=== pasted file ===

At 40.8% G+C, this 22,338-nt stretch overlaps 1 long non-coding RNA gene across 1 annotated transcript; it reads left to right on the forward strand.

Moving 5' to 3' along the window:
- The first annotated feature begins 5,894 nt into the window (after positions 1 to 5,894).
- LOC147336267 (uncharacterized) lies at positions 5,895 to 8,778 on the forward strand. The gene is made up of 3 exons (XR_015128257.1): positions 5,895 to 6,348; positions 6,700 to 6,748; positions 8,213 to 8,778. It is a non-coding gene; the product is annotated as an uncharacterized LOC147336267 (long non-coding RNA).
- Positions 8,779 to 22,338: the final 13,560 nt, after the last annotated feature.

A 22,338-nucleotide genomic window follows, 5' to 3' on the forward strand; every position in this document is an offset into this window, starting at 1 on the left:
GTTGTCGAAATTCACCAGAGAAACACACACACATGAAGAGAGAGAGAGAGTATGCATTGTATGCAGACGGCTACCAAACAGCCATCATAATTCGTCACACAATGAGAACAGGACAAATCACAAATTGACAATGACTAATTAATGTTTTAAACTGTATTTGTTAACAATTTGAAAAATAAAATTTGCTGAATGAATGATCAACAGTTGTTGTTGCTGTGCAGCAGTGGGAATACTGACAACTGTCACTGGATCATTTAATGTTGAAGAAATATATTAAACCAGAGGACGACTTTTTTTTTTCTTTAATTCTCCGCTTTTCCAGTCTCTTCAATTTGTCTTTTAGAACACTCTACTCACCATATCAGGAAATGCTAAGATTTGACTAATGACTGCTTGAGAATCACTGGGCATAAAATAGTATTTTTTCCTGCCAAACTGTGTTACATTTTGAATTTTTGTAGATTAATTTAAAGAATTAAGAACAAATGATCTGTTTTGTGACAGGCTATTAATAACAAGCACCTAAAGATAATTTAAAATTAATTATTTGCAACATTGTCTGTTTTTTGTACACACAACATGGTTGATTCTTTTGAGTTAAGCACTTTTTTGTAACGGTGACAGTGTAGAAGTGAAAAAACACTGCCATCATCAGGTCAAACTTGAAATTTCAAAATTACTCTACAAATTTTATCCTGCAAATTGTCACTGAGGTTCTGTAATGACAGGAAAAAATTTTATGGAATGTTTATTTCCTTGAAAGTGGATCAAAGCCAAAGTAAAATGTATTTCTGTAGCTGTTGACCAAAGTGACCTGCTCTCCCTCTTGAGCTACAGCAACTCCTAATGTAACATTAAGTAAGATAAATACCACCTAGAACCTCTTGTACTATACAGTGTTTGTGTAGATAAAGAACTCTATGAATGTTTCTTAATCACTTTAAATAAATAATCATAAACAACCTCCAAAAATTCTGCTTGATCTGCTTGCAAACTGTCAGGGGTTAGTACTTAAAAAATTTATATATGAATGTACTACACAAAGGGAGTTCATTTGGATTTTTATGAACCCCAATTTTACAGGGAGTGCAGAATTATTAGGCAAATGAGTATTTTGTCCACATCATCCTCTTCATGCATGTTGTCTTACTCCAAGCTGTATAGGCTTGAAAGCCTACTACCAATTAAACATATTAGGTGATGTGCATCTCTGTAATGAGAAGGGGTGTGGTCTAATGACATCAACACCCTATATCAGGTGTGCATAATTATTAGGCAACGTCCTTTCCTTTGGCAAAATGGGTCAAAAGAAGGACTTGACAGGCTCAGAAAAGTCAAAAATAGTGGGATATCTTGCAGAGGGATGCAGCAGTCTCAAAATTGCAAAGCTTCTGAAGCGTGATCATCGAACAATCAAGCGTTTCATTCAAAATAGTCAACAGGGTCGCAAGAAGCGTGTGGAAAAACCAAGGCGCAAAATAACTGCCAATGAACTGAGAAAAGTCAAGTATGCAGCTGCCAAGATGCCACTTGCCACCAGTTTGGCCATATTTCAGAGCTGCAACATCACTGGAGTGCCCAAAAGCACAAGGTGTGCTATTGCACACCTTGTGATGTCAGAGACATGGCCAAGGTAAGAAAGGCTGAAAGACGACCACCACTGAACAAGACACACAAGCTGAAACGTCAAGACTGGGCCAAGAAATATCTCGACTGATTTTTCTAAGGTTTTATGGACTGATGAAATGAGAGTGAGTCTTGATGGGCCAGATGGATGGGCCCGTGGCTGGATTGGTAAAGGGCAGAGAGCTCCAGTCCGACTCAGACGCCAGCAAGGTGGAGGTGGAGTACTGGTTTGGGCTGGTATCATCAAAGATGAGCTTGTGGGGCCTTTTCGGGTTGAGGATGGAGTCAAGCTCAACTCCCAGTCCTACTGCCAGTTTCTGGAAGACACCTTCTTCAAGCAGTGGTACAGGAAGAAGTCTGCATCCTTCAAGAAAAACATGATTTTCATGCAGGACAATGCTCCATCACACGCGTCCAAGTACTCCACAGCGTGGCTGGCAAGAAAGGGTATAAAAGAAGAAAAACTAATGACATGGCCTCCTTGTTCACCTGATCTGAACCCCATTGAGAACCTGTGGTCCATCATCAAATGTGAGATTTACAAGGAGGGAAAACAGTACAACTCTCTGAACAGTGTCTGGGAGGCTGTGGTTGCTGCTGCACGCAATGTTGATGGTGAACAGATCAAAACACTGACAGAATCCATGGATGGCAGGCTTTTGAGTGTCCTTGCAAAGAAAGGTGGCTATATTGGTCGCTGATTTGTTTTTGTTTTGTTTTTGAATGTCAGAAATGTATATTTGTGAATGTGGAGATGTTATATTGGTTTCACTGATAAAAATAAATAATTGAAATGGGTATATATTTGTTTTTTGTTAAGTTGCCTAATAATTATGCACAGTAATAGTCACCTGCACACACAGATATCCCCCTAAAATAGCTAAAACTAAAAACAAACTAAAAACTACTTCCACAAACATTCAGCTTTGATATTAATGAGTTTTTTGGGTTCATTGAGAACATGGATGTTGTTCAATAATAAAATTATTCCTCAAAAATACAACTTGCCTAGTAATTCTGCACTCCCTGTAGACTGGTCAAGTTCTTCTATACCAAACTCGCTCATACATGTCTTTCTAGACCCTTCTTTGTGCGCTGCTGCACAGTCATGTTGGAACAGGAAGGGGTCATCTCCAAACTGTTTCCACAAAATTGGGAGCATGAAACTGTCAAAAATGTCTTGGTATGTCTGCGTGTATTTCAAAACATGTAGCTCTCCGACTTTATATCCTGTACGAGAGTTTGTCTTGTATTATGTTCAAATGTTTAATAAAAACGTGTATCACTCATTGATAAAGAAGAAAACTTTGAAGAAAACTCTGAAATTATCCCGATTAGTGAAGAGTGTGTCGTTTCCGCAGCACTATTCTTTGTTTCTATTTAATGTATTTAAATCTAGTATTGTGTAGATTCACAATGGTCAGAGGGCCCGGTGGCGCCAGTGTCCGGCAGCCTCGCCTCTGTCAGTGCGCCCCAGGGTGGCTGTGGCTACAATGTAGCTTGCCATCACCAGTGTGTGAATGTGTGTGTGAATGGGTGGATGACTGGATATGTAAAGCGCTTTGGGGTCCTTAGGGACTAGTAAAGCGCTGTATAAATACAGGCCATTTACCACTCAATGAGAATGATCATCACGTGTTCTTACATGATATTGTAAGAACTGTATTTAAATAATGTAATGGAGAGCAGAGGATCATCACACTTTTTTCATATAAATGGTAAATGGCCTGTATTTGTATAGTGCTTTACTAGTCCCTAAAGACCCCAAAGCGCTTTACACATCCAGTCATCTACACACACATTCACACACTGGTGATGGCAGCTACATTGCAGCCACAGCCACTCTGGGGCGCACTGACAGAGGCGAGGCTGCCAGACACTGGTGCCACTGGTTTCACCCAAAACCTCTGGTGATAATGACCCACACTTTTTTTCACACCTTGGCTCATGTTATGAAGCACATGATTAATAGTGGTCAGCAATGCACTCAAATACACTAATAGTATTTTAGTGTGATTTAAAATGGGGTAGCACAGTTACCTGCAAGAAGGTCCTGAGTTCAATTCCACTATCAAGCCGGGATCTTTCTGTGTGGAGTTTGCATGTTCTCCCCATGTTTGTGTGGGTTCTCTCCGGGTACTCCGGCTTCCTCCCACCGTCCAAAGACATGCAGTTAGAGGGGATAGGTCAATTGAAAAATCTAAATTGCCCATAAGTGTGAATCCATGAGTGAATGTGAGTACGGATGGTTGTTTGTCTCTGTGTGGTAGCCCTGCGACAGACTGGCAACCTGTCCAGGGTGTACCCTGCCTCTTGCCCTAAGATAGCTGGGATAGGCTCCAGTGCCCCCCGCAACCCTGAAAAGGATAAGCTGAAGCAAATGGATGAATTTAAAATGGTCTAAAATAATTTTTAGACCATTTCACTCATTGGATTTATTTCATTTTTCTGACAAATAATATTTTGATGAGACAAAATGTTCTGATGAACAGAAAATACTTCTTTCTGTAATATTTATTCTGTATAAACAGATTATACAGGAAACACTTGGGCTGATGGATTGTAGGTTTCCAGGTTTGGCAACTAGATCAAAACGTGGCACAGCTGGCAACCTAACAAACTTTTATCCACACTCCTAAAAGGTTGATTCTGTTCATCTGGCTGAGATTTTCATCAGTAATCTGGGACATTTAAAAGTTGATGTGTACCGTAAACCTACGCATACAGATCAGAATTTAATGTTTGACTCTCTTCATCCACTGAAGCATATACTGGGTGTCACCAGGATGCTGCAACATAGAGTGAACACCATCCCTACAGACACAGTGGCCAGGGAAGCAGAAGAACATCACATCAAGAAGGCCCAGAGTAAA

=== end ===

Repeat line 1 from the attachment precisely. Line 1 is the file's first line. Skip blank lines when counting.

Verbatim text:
At 40.8% G+C, this 22,338-nt stretch overlaps 1 long non-coding RNA gene across 1 annotated transcript; it reads left to right on the forward strand.